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Pleasures and Pastimes in Japanese Art

January 9, 2010 - January 2011

From classical Noh theater to poetry competitions to the joys of fishing, the pleasures and pastimes depicted in Japanese art are many and varied. This exhibition features masks and gorgeous costumes of the Noh theater as well as libretti and musical instruments that accompany the Noh performances. In contrast to this pastime of the nobility, anyone can partake of the pleasures of fishing, making it a favorite subject, both in scroll paintings and on ceramics and lacquer.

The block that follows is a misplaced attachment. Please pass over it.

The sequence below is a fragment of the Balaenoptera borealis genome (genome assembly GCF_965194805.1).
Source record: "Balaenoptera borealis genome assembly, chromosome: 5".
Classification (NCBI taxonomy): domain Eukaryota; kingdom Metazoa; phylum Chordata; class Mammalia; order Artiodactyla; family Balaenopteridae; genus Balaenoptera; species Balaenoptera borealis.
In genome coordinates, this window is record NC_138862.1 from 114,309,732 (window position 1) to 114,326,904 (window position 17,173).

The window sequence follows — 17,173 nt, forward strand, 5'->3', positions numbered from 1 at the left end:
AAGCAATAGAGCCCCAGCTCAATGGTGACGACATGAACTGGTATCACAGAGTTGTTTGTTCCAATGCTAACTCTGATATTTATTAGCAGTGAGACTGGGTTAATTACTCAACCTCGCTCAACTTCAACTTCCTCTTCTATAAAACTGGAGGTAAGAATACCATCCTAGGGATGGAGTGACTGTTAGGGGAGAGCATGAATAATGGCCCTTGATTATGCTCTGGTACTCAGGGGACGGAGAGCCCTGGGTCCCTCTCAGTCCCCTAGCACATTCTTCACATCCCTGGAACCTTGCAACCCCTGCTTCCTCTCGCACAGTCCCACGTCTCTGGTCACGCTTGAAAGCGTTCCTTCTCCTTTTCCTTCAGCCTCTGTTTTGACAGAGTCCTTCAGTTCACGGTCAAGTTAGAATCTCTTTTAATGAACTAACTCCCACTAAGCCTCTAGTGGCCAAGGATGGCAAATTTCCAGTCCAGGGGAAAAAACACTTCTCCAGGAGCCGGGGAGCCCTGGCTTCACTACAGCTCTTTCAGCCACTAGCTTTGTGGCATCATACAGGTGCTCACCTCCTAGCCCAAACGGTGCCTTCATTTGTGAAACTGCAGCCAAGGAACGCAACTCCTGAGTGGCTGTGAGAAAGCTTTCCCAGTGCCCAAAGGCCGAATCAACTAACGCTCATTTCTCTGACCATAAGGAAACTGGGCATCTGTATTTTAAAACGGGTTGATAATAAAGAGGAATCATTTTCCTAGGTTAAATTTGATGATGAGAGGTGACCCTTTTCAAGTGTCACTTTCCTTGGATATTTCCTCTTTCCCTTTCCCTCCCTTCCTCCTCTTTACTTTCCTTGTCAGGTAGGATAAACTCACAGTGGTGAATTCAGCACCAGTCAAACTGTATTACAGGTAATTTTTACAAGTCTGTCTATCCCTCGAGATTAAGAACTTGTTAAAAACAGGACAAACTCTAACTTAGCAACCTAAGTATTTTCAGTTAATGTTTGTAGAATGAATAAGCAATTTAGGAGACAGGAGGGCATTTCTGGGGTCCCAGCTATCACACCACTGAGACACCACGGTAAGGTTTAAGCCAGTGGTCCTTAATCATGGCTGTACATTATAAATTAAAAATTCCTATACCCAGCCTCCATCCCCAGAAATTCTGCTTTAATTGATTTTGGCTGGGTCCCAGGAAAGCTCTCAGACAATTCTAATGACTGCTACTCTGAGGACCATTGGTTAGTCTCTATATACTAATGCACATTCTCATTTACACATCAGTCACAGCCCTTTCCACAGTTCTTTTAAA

The arts related to the tea ceremony form a strong thread of tradition that survives to the present day, including flower arranging (ikebana), incense games, and the pleasures of gourmet food and drink. Another favored beverage of the Japanese is sake; some of the most beautiful ceramic vessels relate to the enjoyment of this rice wine. Whether inspired by tea or by wine, the writing of poetry has long been an avocation aspired to by all. An ancient card game, based on one hundred classical poems, is played in celebration of the New Year; a set of these cards will be in the exhibition.

Main Building


Felice Fischer, The Luther W. Brady Curator of Japanese Art and Curator of East Asian Art

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